The Gamine Goddess

December 17, 2006 • Magazine

The Gamine Goddess

The Gamine Goddess

Sun, 2006-12-17 07:00

Stephanie Miller

Audrey Hepburn may have not been a designer per se, but she has left an impression that continues to inspire generations today. Like designers leave behind revolutionary silhouettes and unique color palates, fashion icons leave behind a legacy, a stature, a timeless elegance impossible to recreate. The couture craftsmanship of a YSL wrap skirt can’t be replicated, and the balletic grace of Hepburn is impossible to mimic.

This month is a fitting time to pay homage to the fashion icon. On December 5th, her 1961 Givenchy Breakfast at Tiffany’s dress was auctioned and sold for £467,200 at Christie’s South Kensington.

Her twenty-year friendship with iconic designer Hubert de Givenchy has resulted in a fashion contribution rich in history and tradition. In a quest to find a designer to create her wardrobe for Sabrina, Hepburn asked Gladys de Segonzac from the house of Schiaparelli, to introduce her to Givenchy. The rest is fashion history.

Great designers are known for having muses -lithe, little things that have the ability to wear sample sizes while omitting a charismatic flare (think Marc Jacob’s Sofia Coppola) – but few designers have the blessing to work with a creature as delicate as Hepburn. After meeting Hepburn, Givenchy went on to design her wardrobe for movie classics such as Funny Face and Charade, as well as create tailored pieces for her personal collection.

Hubert de Givenchy studied at the ecole des Beaux-Arts in Paris before working for Lucien Lelong in 1946 with fellow fashion great, Chirstian Dior. With Balenciaga’s atelier across the street on avenue George V, Givenchy looked to the Spaniard for inspiration. When he opened the House of Givenchy in 1952, Givenchy introduced an aesthetic elegance that resonated with Hollywood movie stars, political princesses and the European elite.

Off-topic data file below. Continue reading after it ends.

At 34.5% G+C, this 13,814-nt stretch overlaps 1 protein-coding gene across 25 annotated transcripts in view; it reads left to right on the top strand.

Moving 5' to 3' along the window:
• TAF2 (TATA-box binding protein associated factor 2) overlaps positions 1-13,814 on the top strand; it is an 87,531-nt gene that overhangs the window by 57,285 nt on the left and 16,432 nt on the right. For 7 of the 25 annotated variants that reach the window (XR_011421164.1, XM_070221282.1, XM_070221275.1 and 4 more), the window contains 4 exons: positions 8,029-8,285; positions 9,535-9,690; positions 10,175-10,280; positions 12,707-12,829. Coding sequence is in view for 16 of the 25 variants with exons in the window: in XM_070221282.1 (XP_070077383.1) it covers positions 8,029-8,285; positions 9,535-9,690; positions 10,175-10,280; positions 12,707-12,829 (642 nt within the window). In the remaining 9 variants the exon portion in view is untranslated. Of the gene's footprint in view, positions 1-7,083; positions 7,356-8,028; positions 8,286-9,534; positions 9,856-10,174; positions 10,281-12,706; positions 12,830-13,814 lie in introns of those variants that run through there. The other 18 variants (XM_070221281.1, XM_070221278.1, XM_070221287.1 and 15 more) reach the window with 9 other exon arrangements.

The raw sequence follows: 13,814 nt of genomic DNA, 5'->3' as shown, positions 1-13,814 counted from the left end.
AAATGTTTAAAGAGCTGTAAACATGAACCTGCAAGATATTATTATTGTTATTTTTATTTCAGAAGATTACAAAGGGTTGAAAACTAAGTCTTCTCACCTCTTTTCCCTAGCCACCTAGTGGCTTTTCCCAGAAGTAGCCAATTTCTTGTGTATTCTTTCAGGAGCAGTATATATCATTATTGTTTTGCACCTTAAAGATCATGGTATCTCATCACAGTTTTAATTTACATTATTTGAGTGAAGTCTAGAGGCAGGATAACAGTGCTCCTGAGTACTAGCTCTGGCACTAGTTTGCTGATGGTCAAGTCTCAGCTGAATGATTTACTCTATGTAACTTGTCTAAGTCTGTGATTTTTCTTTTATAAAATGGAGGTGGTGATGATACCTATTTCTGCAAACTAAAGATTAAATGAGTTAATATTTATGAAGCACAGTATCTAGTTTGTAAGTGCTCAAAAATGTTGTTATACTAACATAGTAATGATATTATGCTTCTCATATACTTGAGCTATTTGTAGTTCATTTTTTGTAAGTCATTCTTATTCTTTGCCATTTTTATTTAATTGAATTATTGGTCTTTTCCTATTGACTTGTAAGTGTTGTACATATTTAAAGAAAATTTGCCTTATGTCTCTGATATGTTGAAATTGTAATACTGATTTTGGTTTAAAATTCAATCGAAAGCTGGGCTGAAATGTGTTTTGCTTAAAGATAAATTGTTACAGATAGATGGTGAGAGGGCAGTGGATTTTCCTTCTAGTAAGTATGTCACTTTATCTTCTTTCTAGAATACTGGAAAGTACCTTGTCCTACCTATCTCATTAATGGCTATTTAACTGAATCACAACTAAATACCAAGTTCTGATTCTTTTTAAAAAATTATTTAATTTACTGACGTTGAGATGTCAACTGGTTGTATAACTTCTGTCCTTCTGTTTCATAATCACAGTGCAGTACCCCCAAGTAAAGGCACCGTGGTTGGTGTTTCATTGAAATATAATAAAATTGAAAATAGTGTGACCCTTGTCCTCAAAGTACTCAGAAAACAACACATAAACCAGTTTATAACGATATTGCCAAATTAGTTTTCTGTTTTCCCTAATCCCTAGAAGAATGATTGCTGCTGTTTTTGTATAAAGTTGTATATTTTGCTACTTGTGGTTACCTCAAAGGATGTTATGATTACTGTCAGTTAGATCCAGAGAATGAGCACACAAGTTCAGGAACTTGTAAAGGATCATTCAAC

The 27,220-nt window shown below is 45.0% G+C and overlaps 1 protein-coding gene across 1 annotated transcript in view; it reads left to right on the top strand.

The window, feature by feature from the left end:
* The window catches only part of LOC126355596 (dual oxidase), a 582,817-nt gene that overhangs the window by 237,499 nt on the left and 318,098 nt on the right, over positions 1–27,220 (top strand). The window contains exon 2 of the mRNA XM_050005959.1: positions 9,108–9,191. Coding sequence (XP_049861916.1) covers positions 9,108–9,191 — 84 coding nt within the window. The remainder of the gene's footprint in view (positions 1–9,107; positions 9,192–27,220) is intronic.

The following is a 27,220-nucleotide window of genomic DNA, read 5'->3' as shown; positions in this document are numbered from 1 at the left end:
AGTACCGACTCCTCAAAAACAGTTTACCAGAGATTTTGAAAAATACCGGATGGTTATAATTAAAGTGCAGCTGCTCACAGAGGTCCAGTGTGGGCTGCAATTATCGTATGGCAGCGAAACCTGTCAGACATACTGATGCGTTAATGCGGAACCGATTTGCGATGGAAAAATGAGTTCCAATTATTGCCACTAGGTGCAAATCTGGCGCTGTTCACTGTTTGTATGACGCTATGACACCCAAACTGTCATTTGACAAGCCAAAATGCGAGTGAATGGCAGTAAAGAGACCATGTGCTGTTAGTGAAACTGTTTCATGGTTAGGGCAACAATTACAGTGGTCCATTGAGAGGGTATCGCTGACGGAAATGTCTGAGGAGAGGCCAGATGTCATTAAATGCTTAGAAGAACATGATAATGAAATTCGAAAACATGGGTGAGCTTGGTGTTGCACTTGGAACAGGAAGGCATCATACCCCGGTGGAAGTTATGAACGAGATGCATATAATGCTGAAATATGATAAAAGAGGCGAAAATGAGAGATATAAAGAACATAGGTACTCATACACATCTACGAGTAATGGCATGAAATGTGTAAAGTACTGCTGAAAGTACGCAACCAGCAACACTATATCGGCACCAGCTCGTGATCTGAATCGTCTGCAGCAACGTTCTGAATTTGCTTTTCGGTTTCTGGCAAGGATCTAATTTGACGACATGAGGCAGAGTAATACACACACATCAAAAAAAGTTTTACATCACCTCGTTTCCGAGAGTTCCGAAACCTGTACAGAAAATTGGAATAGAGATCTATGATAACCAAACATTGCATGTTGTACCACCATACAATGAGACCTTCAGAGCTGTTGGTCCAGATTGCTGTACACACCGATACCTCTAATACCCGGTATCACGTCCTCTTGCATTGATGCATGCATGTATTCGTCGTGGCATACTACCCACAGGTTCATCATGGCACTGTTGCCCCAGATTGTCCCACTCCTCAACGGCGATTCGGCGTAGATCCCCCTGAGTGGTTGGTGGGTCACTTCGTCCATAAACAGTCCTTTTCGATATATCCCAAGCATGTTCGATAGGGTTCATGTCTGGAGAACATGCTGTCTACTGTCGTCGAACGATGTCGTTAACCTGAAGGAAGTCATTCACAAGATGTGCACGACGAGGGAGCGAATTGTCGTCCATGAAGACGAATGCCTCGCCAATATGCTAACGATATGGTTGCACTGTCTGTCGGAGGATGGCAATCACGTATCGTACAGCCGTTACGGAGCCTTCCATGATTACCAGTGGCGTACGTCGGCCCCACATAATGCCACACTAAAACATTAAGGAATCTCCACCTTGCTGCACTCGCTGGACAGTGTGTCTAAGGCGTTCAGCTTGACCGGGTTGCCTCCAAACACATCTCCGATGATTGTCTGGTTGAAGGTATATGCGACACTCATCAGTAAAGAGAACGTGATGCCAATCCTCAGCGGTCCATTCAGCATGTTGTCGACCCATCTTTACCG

Excelling in a style associated with nonchalant couture, women such as Jacqueline Kennedy Onassis and Hepburn were fond of his seemingly unstructured pieces. What distinguished his craft was the use of “souplesse,â€? rather than a tailor’s dart (a loose-looped stitch). This method allowed a relaxed fold, which gave his sack dresses-an ode to his inspiration, Balenciaga-and baggy silhouettes a defined shape. Diana Vreeland considered his “split levelâ€? ensemble her work uniform and was one of his of most devoted followers.

His most lasting and cherished design can be honored in the opening scene of Breakfast at Tiffany’s. Some may say that it was Coco Chanel who introduced the Little Black Dress, but it was Givenchy and Hepburn who solidified its place in pop culture. Riccardo Tisci, the current creative director of the House of Givenchy, cited that this dress was his first guide to his fashion career. While the front of the dress is severe and clean, the sensual racer-back is inspired by a Parisian aesthetic.

Of the design maestro, Hepburn once said, “His are the only clothes in which I feel myself.� And in keeping with that thought, the Givenchy-Hepburn duo continue to inspire the generations of today.

See the Top Ten Summer 2016 Trends for Women Over 40

Leave a Reply